Ideal wind power week for the NEM
A series of low-pressure troughs and cold fronts will sweep across southern Australia this week, increasing wind power output in multiple states for several days.
The map below shows a low-pressure trough stretching between SA, VIC and TAS on Monday morning, which was directing hot and gusty winds across southeastern Australia.
Image: Mean Sea Level Pressure (MSLP) at 11am on Monday, February 14, showing a trough sitting through SA and VIC.
The highest wind gust recorded in VIC on Monday morning was at Kilmore gap, which gusted 67km/h at 11:51am, while across the border in SA, Cape Borda gusted 46km/h at 9:26am.
These gusty northwesterly winds will continue over parts of SA, VIC and TAS on Monday, elevating wind power across wind farms in the National Electricity Market (NEM).
Average wind speeds of 35-35km/h are forecast on Monday, with wind gusts peaking at 70-85km/h, particularly in elevated areas. The gusty winds are expected to ease from Monday evening, with wind power output expected to briefly drop.
While wind will ease on Tuesday and Wednesday, the trough may generate severe storms across parts of VIC on Wednesday. These storms have the potential to produce locally damaging or destructive winds as well as heavy rain and large hail.
A stronger cold front will then move across the region during Thursday and Friday, increasing wind power across the NEM once again as it moves through.
The wind with this frontal system is set to be stronger than earlier in the week, with gusts peaking at around 75-90km/h.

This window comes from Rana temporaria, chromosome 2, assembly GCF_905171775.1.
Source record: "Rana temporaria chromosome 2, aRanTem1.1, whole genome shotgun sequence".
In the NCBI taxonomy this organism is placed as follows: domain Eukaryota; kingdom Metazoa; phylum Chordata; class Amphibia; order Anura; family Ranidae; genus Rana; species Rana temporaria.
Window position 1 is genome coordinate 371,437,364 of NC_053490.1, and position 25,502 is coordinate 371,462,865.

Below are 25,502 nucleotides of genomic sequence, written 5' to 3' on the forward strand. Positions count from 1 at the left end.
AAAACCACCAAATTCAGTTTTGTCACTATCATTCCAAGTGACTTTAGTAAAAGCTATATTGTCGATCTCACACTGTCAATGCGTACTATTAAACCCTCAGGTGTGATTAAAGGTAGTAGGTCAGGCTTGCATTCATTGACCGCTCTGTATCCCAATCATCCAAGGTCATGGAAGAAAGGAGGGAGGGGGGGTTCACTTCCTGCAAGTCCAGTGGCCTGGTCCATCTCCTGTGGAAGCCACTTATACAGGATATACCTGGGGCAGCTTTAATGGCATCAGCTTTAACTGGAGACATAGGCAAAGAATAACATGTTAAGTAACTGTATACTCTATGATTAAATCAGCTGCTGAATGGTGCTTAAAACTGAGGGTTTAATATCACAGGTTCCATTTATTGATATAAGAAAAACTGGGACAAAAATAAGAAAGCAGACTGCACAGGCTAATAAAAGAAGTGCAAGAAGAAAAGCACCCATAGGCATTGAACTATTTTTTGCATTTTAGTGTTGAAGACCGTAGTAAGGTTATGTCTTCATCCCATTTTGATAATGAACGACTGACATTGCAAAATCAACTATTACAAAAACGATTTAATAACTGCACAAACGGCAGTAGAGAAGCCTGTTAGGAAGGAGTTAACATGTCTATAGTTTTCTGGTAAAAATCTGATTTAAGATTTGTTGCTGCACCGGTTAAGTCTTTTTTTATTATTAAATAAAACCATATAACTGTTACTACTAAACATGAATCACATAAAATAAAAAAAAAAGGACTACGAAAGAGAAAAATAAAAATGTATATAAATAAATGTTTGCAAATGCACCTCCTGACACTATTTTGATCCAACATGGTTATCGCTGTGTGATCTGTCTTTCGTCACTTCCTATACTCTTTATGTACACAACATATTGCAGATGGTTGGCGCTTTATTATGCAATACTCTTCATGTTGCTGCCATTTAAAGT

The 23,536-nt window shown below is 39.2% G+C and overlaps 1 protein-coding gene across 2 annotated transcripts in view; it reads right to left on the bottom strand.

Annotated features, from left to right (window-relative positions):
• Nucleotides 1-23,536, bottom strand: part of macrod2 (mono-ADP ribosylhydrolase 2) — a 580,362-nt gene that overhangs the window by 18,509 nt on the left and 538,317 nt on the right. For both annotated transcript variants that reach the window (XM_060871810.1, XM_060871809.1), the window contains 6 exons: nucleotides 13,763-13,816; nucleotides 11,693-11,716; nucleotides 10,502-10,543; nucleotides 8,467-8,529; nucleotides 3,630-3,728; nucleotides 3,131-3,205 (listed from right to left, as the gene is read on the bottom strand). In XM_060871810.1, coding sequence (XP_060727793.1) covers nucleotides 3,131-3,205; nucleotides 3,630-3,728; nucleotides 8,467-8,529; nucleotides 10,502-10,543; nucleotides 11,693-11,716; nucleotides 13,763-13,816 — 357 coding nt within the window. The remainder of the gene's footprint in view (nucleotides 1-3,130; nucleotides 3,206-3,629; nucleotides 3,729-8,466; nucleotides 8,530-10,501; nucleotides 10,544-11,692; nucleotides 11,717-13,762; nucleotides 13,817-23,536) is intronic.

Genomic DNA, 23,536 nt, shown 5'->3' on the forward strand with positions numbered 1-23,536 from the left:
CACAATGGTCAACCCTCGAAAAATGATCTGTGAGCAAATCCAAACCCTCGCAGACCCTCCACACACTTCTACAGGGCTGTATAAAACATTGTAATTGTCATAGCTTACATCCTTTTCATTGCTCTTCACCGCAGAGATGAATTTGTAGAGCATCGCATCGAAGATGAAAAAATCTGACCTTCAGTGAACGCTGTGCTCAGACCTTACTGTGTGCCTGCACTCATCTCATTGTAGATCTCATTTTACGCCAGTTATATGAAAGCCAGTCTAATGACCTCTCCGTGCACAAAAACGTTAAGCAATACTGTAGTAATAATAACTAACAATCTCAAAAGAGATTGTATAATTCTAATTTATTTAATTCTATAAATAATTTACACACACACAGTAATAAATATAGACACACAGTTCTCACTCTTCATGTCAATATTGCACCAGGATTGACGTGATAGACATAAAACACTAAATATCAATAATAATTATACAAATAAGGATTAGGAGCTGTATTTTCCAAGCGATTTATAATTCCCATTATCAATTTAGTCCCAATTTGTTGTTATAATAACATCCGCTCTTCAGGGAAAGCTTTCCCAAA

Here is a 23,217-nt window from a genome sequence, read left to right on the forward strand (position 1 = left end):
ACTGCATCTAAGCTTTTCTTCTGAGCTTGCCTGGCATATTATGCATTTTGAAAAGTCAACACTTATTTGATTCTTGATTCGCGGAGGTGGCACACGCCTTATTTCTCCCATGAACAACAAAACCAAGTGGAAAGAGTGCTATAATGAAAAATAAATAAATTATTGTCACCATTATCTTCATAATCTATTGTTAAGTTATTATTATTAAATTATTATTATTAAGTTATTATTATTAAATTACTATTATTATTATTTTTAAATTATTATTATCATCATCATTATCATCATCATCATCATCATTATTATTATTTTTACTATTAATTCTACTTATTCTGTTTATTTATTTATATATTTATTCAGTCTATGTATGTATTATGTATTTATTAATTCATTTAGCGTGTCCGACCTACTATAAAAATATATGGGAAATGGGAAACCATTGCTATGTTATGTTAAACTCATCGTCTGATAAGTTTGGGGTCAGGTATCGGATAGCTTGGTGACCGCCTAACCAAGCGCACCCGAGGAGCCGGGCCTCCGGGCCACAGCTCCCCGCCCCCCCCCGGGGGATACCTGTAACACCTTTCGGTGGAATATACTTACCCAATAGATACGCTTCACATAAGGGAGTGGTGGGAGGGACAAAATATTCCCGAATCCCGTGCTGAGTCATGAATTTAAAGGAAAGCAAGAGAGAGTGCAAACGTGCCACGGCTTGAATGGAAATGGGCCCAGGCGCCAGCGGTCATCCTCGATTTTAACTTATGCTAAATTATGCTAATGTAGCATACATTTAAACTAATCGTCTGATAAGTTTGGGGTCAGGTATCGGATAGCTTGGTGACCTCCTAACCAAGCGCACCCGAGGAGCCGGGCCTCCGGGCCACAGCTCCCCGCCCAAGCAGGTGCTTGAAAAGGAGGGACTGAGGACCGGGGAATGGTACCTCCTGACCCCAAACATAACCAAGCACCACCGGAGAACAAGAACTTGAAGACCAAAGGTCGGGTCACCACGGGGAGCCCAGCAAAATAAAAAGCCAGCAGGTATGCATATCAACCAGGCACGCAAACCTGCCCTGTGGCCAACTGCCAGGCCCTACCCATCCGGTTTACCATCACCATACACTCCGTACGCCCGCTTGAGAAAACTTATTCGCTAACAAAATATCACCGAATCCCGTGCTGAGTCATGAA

These strong and blustery winds will ease on the weekend as the cold front moves into the Tasman Sea and away from Australia.
Are all wind speeds good for wind farms?
Strong winds are usually great news for wind farms, because they allow more power generation. However, sometimes the winds can be too strong for wind farms to operate.
There is a sweet spot when it comes to wind power. Wind gusts above 90km/h (25m/s) can damage the wind turbines and the propellers if they are spinning.
Wind farms may have to turn the turbines off if the winds reach the ‘cut off’ wind speeds (25m/s) to ensure the strong winds do not damage the turbines.
If the winds are too strong, wind power capacities may be reduced for lengthy periods of time when the turbines are turned off.
On the other hand, if the wind is too light, it won’t turn the wind turbines enough to generate power. Fortunately for the wind farms across the NEM, this week’s winds are unlikely to reach the cut-out criteria, unless a severe thunderstorm passes over.
This is good news for wind farms, with the turbines likely able to remain on all week, producing power.
Where are the wind farms located in Australia?
Australia is rich in renewable energy resources, with generation spread across all states and territories. The map below shows where wind, solar and hydro facilities are located across Australia, excluding the NT.
Image:Locations of most of Australia's wind, solar and hydro facilities.
Wind power resources are abundant across most states and territories, with more being built each year.
Weatherzone provides detailed wind power forecasts to our energy clients across Australia, for more information, please contact us at firstname.lastname@example.org.